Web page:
National Football League
The waiting is the hard part for Bills LB Batten
National Football League

The waiting is the hard part for Bills LB Batten

Published May. 25, 2011 12:30 a.m. ET

Once the NFL labor dispute is settled, Buffalo Bills linebacker Danny Batten will finally be able to look forward to the start of his oft-delayed professional career.

For now, Batten will settle for savoring the camaraderie of getting back on the field with his teammates after taking part in his second straight day of player-organized workouts in suburban Buffalo on Tuesday. That's a big step forward as compared to last year, when Batten's role with the Bills was limited strictly to the rehabilitation and meeting room after a shoulder injury wiped out his entire rookie season.

If he was able to get through that tedious routine without going completely stir crazy, the time Batten's spent working out on his own and awaiting the lockout to end this offseason has proven to be much easier by comparison.

''The hardest thing I've ever done last year was sitting through all the meetings and not being out there,'' Batten said. ''This is much easier. I enjoy working out. I strive for it. My motor's kicking and I'm just eager to get out there.''


Batten showed how eager he was by being one of the first of about 35 Bills to arrive for the start of workouts Monday. He entered the sports complex with a purpose, wearing a frightful scowl that led to some surprised reactions from the handful teammates who had already gathered in the lobby.

''It's all business. I've got to make the team and I've got to prove my worth,'' Batten said, smiling in recalling his entrance. ''At the end of the day, you've got to look at the big picture. There will be a season sooner or later. I don't know when, but there will be. And when that time comes all I can do is be prepared.''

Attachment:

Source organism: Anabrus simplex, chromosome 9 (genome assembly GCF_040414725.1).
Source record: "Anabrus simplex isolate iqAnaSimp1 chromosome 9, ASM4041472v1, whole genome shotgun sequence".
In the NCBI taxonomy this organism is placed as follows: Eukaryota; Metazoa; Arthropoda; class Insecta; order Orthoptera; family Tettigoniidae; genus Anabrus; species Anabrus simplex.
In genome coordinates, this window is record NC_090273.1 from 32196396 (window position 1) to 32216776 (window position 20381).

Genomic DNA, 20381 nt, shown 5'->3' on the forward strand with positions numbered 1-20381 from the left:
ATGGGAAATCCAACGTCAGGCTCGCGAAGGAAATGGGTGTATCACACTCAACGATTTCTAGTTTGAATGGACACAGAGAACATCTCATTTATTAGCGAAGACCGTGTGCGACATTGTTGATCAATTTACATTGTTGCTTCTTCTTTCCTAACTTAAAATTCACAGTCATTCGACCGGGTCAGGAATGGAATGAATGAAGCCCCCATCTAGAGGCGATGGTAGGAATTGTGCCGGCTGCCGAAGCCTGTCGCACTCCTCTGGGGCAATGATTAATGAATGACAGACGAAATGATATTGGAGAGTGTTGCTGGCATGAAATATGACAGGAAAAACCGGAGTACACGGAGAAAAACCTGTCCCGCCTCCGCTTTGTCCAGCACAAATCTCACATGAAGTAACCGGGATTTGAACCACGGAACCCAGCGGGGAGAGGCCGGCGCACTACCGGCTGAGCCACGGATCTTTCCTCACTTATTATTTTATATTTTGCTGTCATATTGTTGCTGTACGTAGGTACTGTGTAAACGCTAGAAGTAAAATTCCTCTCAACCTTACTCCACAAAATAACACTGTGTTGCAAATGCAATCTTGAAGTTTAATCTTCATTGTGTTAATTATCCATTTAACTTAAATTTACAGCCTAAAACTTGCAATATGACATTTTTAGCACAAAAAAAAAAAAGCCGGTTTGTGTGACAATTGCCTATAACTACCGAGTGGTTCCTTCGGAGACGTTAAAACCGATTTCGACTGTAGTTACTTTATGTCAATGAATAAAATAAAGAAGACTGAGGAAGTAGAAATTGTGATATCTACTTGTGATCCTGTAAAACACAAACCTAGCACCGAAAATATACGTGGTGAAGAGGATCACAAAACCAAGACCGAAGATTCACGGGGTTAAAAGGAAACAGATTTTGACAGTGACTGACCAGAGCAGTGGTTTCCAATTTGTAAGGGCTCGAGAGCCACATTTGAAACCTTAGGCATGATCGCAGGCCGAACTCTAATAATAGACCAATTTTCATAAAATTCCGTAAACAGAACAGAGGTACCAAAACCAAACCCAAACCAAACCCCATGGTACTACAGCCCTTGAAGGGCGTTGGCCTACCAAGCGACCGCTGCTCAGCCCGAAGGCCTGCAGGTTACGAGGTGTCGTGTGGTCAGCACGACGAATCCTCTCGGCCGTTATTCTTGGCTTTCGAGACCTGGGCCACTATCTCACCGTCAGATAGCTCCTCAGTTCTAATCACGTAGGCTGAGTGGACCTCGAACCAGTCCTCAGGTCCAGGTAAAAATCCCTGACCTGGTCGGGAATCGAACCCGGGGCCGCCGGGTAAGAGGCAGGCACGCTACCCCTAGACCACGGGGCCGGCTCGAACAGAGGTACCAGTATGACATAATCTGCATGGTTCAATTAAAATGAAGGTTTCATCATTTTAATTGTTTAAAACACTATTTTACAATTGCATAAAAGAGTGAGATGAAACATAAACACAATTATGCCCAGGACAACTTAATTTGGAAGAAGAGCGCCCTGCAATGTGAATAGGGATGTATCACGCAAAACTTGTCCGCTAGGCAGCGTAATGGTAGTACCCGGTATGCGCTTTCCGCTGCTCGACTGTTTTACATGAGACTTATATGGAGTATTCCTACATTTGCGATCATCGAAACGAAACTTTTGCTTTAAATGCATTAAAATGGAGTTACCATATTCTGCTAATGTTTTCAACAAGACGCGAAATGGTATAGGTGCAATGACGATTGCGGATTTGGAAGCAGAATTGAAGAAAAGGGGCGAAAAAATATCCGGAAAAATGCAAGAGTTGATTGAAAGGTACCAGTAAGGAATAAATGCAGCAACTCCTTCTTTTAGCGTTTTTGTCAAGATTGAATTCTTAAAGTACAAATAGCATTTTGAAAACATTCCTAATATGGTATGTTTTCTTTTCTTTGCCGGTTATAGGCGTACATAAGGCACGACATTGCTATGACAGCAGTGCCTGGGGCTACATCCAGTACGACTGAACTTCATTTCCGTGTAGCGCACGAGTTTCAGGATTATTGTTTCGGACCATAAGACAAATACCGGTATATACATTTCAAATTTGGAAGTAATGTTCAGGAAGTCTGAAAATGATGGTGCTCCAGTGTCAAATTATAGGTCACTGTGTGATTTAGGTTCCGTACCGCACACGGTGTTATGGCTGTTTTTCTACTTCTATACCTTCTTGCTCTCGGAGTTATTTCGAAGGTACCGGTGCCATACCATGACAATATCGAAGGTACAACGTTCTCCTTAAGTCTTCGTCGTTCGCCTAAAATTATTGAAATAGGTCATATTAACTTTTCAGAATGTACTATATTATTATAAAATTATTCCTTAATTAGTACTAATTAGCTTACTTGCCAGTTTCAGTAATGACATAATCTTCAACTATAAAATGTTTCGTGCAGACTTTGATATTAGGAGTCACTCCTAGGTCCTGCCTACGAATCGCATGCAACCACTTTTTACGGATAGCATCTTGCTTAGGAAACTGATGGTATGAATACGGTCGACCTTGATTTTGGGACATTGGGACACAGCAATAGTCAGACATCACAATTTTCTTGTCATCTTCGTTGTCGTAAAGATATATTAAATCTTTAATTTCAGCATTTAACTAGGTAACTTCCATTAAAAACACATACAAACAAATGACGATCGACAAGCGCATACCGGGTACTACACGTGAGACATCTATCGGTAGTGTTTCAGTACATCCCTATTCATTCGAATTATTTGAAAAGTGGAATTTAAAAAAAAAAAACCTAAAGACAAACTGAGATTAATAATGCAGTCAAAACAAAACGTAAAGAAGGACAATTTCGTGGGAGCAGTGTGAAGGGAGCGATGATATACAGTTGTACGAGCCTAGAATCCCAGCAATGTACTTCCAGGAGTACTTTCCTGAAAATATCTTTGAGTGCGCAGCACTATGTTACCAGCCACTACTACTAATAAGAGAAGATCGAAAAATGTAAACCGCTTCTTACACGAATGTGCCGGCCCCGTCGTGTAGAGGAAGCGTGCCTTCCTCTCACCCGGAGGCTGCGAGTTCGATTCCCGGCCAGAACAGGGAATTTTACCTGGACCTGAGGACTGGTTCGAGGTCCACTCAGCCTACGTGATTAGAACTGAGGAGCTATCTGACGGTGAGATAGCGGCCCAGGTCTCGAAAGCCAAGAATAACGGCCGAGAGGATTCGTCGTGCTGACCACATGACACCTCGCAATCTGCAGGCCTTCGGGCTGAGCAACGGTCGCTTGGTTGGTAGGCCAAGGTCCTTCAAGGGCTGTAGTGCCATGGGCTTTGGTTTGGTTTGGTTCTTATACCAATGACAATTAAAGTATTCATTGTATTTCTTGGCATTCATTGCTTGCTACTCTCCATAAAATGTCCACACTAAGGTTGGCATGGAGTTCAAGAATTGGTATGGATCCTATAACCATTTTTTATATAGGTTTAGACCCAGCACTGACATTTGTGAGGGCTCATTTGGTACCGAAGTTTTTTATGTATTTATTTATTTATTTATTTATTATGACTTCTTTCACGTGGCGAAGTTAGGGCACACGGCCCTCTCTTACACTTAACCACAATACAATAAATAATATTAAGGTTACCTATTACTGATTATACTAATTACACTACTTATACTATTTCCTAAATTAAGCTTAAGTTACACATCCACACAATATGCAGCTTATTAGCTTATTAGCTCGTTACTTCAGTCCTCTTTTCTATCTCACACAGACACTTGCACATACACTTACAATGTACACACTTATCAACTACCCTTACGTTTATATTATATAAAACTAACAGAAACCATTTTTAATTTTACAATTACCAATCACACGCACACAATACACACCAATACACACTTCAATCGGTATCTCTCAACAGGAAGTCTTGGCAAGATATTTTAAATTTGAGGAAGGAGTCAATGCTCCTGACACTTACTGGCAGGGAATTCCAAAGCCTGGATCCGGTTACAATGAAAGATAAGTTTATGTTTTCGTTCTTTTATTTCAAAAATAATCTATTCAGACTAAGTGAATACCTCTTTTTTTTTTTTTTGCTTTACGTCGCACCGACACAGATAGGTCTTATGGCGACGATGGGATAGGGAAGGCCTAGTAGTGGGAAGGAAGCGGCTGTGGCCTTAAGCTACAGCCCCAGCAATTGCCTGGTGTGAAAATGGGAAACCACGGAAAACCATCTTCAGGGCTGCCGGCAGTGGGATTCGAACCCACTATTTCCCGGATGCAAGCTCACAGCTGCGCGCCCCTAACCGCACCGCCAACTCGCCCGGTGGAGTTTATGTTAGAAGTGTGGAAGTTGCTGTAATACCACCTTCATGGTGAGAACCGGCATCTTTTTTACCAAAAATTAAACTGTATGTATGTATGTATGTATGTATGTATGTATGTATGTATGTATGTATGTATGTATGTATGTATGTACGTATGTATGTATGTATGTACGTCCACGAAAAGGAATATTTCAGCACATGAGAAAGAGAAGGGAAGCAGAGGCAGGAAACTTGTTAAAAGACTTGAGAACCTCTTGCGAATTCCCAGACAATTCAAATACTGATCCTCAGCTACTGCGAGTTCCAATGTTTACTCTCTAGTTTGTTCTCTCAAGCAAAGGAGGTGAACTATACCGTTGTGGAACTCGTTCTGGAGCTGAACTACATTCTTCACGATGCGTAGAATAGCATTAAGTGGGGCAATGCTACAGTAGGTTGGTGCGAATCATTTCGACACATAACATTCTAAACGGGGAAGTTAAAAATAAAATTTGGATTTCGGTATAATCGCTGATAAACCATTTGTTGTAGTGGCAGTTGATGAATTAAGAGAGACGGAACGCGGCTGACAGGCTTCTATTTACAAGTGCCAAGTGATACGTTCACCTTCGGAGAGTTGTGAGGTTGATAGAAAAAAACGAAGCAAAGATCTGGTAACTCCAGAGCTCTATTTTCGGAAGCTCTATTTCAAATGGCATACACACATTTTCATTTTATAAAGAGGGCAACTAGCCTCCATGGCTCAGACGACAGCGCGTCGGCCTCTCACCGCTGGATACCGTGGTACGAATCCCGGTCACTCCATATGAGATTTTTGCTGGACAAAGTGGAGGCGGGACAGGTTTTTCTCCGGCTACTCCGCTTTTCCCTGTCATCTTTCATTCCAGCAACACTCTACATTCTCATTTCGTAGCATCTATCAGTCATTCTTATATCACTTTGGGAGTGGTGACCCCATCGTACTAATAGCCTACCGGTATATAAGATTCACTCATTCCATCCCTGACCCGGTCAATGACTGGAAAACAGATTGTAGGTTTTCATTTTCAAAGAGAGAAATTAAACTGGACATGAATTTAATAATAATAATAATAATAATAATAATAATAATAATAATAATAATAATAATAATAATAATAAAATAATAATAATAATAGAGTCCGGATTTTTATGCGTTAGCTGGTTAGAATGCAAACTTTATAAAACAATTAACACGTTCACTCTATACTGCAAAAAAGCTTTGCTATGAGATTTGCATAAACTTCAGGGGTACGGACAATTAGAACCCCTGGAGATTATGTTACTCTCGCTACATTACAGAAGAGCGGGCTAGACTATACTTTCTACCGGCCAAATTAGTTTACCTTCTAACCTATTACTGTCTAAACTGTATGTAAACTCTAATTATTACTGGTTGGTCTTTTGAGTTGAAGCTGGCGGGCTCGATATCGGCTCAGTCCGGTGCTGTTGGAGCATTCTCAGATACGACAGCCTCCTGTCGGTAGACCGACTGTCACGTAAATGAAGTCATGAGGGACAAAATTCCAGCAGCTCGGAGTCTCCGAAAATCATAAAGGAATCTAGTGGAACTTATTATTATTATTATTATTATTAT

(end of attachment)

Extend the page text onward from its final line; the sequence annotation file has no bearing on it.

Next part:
Drafted in the sixth round out of South Dakota State, Batten hasn't been in pads since tearing his labrum on Aug. 2, the fifth day of training camp. It was then that he was bowled over by guard Kyle Calloway on a running play during a team drill. Placed on season-ending injured reserve three weeks later, Batten had surgery to repair the tear and was fully recovered before the season ended.

Listed at 6-foot-4 and 250 pounds, Batten is a hard-hitting tackler, who was named the Missouri Valley Conference co-defensive player of the year as a senior. He was enjoying a solid training camp, and was in contention to win a regular special teams role and serve as a reserve on a patchwork defense that was making the switch to the 3-4 scheme.

Now, he's essentially back to square one in his development in attempting to win a job on a team that concentrated heavily on upgrading its defense in the draft last month. Buffalo used seven of its nine picks on defensive players, including the selection of linebackers Kelvin Sheppard in the third round, and Chris White in the sixth.

Batten is confident he can regain his form and earn a roster spot. For one, he considers himself ahead of the rookies because he elected to stay in Buffalo during his rehabilitation, allowing him to attend team meetings and learn the Bills' defensive system.

That should give him a head start on the newcomers, particularly if the labor dispute wipes out the entire schedule of spring minicamps and disrupts the start of training camp.

Batten's devotion to attending team meetings last year - he said he didn't miss one - particularly caught the eye of veteran linebacker Andra Davis.

''It's not very often you see a guy show up at meetings daily when you don't have to. And he did it. He took notes. He asked questions. He was picking our brains,'' Davis said. ''He's the type of guy who will definitely take advantage of his opportunity. I've got that confidence in him and in his character.''

Batten knows the true test will come once he's back in pads and practicing in front of the Bills coaches.

''Words cannot describe how eager I am,'' Batten said. ''Right now, I can control what I can control. And tell you what, I'm not getting hurt again. Short of me not being able to walk, there's no way I'm going on I.R. again.''


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